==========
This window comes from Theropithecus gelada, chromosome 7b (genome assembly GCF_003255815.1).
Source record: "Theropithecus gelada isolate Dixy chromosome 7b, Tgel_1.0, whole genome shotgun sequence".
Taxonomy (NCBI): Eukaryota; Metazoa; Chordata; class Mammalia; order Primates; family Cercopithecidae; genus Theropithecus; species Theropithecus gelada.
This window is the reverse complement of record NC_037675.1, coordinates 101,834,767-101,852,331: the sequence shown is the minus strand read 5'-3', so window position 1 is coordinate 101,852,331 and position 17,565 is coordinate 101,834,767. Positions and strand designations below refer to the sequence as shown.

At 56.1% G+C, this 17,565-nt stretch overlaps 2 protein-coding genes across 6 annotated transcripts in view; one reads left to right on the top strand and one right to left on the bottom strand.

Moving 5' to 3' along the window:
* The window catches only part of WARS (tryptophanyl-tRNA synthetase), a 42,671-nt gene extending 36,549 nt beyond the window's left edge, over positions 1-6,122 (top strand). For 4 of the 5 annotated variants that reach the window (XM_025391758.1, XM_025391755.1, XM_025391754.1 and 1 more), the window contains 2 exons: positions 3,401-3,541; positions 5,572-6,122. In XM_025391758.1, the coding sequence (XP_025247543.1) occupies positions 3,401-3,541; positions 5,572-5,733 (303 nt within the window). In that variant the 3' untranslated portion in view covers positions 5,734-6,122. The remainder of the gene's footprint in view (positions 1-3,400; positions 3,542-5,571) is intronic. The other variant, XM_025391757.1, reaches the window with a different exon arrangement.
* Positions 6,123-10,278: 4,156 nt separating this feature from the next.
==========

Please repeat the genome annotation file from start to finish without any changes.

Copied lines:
This window comes from Theropithecus gelada, chromosome 7b (genome assembly GCF_003255815.1).
Source record: "Theropithecus gelada isolate Dixy chromosome 7b, Tgel_1.0, whole genome shotgun sequence".
Taxonomy (NCBI): Eukaryota; Metazoa; Chordata; class Mammalia; order Primates; family Cercopithecidae; genus Theropithecus; species Theropithecus gelada.
This window is the reverse complement of record NC_037675.1, coordinates 101,834,767-101,852,331: the sequence shown is the minus strand read 5'-3', so window position 1 is coordinate 101,852,331 and position 17,565 is coordinate 101,834,767. Positions and strand designations below refer to the sequence as shown.

At 56.1% G+C, this 17,565-nt stretch overlaps 2 protein-coding genes across 6 annotated transcripts in view; one reads left to right on the top strand and one right to left on the bottom strand.

Moving 5' to 3' along the window:
* The window catches only part of WARS (tryptophanyl-tRNA synthetase), a 42,671-nt gene extending 36,549 nt beyond the window's left edge, over positions 1-6,122 (top strand). For 4 of the 5 annotated variants that reach the window (XM_025391758.1, XM_025391755.1, XM_025391754.1 and 1 more), the window contains 2 exons: positions 3,401-3,541; positions 5,572-6,122. In XM_025391758.1, the coding sequence (XP_025247543.1) occupies positions 3,401-3,541; positions 5,572-5,733 (303 nt within the window). In that variant the 3' untranslated portion in view covers positions 5,734-6,122. The remainder of the gene's footprint in view (positions 1-3,400; positions 3,542-5,571) is intronic. The other variant, XM_025391757.1, reaches the window with a different exon arrangement.
* Positions 6,123-10,278: 4,156 nt separating this feature from the next.